Faith that Works

Teaching middle schoolers how to live and practice their faith

“I am the good shepherd.” John 10:11

When I was in college, I had the opportunity to study abroad in Salamanca, Spain. One morning, super early, I woke in my dorm room in an old Carmelite convent to a very loud, very unfamiliar sound. When I made it to the window, I saw something I had never seen before. Thousands of sheep were making their way down the street right below my window, right through the middle of the city. With them were dozens of shepherds making sure that they navigated this strange new environment safely.

While it was certainly incongruous to see sheep running through the middle of a city, the image reminds me a lot of what Jesus the good shepherd means for us today. Often the images that accompany this I am statement are of an idyllic hillside with sheep peacefully grazing. Only rarely do you see sheep in a storm, or fleeing from predators, or in the middle of a city or town. But in reality, being a shepherd requires being with your sheep ALL the time, not just the peaceful times.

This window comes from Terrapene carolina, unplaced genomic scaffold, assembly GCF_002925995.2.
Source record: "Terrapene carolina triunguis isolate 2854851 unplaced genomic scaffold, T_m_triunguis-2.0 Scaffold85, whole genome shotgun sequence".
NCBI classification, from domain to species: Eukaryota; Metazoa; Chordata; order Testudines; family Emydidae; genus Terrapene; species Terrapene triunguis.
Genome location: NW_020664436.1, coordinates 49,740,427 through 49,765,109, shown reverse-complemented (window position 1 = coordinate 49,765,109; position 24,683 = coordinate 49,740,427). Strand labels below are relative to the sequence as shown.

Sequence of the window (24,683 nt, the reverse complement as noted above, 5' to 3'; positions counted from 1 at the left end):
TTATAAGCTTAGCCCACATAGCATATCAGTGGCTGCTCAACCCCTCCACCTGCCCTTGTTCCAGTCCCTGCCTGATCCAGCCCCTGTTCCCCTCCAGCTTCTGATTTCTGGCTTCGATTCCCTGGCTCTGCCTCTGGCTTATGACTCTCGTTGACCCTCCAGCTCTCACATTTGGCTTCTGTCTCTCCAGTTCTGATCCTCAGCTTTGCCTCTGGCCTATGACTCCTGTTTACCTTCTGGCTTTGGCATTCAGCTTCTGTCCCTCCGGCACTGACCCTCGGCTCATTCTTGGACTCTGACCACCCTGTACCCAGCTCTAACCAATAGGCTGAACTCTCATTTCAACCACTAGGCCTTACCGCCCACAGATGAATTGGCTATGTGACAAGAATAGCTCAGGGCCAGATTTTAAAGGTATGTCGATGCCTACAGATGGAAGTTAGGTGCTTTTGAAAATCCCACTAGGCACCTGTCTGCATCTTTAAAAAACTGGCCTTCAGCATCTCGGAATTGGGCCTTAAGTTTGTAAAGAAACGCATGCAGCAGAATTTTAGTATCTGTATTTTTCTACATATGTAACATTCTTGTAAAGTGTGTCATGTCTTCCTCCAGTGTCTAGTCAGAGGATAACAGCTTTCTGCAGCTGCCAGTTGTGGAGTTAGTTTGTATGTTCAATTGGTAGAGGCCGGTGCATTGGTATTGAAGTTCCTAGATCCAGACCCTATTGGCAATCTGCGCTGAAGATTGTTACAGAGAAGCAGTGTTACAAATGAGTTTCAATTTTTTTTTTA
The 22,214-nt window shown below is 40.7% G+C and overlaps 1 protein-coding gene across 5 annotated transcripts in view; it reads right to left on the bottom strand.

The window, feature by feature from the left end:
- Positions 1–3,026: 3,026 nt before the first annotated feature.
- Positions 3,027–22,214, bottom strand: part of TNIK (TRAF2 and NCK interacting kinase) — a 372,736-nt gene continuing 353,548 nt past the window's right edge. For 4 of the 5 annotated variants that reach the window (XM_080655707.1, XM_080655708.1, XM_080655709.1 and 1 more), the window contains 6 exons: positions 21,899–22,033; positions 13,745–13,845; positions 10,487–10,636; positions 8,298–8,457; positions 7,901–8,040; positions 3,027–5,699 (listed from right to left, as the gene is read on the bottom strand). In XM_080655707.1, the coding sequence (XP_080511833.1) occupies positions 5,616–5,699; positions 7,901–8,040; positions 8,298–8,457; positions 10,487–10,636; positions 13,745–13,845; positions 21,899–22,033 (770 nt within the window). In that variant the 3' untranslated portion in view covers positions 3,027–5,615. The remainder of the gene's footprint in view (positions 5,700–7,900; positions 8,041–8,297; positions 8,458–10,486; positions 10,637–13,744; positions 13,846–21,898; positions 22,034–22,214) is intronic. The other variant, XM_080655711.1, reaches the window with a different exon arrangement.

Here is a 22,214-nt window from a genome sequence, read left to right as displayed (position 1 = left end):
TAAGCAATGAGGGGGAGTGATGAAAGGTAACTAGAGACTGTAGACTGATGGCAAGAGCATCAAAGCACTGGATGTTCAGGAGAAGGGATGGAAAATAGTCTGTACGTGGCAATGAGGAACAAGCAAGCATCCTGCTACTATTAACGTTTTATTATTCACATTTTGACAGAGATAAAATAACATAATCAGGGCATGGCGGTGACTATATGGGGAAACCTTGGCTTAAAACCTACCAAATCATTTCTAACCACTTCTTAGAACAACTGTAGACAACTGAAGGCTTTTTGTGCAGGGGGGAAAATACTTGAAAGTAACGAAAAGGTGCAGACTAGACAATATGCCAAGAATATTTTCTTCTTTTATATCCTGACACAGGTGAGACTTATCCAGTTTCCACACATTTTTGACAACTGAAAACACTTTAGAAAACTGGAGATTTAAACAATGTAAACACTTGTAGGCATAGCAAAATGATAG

And that’s what Jesus promises us. Not that we will be his peaceful sheep on the gorgeous pastures all the time, but that he will be our good shepherd. When we face danger, we can turn to him and trust that he will lead us safely through peril. When the environment is new and frightening, he will show us the way. A good shepherd keeps his sheep from wandering off, and if we trust him, Jesus will keep us close to him. As a good sheep, I want to be honest with Jesus and others about the ways I am struggling with fear and anxiety, or when I have stepped off the path the shepherd has chosen for me.

For today: I will try to trust Jesus completely, especially in the areas of my life that cause me fear and anxiety. I will share honestly with others about my struggles, not just about the peaceful times. I will ask Jesus the good shepherd for direction and discernment about the path ahead of me.

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